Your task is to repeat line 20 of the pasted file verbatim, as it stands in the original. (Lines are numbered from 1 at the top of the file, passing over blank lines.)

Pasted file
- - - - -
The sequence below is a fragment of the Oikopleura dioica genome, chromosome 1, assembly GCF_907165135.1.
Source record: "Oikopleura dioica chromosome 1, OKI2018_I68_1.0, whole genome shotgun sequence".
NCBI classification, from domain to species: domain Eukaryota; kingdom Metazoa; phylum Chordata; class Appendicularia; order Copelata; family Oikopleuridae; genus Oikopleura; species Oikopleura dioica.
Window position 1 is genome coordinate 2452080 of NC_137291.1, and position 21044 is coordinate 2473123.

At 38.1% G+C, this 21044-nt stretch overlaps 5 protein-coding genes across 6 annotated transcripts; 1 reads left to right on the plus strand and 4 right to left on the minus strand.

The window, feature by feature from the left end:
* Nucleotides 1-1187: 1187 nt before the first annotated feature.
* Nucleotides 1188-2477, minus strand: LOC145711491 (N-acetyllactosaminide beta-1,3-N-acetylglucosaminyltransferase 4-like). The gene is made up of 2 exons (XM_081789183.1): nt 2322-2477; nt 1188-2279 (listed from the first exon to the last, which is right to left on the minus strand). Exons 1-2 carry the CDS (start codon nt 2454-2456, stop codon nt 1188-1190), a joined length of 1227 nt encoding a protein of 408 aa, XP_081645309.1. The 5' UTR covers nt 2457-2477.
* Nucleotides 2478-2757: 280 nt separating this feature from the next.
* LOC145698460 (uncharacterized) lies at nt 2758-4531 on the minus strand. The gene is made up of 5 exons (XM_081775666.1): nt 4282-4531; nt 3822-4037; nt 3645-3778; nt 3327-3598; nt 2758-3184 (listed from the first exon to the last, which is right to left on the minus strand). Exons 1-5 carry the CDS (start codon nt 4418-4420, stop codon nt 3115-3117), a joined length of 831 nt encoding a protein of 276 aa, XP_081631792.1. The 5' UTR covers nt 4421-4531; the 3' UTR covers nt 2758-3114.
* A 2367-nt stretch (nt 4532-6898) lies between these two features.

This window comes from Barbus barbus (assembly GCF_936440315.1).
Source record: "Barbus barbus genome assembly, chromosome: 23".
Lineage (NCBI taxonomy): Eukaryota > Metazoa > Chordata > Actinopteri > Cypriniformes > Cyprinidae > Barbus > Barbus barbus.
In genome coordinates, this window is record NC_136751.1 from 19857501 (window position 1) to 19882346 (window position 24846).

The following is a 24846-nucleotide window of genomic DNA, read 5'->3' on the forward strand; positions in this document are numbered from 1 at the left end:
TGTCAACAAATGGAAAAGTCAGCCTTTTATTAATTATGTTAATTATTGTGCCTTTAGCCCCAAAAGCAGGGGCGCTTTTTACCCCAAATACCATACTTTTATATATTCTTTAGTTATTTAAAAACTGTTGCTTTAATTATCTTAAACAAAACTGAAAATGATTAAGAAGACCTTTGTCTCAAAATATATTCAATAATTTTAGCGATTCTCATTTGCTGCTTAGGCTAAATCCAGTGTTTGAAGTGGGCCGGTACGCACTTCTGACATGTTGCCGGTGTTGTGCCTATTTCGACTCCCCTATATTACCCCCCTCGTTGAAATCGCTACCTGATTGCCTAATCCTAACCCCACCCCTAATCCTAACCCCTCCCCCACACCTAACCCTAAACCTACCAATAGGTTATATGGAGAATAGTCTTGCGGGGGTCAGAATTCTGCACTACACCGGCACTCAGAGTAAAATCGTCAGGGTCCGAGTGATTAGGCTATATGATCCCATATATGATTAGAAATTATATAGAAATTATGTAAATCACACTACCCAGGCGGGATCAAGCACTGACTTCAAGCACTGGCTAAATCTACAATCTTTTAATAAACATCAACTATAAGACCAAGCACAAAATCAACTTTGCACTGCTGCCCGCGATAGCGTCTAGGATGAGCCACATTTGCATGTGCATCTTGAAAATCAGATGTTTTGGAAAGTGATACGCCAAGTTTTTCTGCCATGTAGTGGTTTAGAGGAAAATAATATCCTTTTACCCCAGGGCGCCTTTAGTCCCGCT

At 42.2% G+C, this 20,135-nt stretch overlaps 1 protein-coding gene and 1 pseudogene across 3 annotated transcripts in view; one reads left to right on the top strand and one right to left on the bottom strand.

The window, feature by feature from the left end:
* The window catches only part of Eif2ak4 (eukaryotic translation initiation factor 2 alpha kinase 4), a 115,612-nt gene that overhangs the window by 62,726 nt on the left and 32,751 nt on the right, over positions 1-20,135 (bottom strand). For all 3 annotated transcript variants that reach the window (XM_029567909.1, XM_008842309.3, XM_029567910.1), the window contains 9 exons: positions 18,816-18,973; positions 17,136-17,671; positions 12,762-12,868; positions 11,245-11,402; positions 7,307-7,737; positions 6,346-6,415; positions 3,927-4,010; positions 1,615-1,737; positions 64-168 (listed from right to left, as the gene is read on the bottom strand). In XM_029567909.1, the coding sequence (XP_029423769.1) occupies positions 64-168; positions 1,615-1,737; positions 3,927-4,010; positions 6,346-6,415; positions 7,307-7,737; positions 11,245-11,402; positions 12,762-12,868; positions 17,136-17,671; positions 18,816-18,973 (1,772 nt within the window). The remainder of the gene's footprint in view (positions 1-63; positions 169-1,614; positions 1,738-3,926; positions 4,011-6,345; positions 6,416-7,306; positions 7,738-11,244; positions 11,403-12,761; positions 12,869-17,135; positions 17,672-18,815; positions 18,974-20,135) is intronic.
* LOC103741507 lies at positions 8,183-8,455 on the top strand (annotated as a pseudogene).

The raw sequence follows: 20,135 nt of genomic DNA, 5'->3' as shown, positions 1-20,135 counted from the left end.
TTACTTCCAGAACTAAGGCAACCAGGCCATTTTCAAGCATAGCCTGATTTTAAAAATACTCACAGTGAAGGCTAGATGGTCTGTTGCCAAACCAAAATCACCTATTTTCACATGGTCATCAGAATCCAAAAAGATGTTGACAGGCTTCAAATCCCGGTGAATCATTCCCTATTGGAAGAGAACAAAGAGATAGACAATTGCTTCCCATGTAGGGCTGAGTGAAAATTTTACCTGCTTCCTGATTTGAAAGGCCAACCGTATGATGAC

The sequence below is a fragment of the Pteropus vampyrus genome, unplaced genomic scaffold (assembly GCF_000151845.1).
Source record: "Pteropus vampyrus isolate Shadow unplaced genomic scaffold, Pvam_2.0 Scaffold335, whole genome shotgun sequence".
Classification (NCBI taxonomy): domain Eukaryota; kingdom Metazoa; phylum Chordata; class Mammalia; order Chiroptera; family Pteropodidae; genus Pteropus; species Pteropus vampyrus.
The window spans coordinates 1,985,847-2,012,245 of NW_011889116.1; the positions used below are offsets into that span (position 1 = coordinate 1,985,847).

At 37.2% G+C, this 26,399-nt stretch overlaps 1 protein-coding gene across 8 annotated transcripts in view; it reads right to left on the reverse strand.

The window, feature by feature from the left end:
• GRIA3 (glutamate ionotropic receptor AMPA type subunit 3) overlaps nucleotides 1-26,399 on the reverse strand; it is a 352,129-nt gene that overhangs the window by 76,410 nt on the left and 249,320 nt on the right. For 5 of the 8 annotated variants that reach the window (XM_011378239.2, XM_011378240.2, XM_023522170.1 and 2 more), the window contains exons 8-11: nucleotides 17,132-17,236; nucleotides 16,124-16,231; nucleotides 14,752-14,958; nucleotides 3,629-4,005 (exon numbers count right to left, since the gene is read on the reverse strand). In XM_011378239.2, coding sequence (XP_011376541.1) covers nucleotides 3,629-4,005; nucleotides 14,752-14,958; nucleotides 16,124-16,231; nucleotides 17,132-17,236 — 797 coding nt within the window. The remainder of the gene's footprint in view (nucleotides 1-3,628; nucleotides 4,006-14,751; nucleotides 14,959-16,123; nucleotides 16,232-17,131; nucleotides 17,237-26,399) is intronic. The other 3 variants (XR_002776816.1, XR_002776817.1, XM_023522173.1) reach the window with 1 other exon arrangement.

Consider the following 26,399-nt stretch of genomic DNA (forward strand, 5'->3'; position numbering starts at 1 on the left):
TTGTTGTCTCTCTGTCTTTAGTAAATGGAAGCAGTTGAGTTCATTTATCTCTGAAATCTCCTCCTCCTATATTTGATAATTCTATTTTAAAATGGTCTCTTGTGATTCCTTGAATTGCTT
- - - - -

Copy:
* The window catches only part of Eif2ak4 (eukaryotic translation initiation factor 2 alpha kinase 4), a 115,612-nt gene that overhangs the window by 62,726 nt on the left and 32,751 nt on the right, over positions 1-20,135 (bottom strand). For all 3 annotated transcript variants that reach the window (XM_029567909.1, XM_008842309.3, XM_029567910.1), the window contains 9 exons: positions 18,816-18,973; positions 17,136-17,671; positions 12,762-12,868; positions 11,245-11,402; positions 7,307-7,737; positions 6,346-6,415; positions 3,927-4,010; positions 1,615-1,737; positions 64-168 (listed from right to left, as the gene is read on the bottom strand). In XM_029567909.1, the coding sequence (XP_029423769.1) occupies positions 64-168; positions 1,615-1,737; positions 3,927-4,010; positions 6,346-6,415; positions 7,307-7,737; positions 11,245-11,402; positions 12,762-12,868; positions 17,136-17,671; positions 18,816-18,973 (1,772 nt within the window). The remainder of the gene's footprint in view (positions 1-63; positions 169-1,614; positions 1,738-3,926; positions 4,011-6,345; positions 6,416-7,306; positions 7,738-11,244; positions 11,403-12,761; positions 12,869-17,135; positions 17,672-18,815; positions 18,974-20,135) is intronic.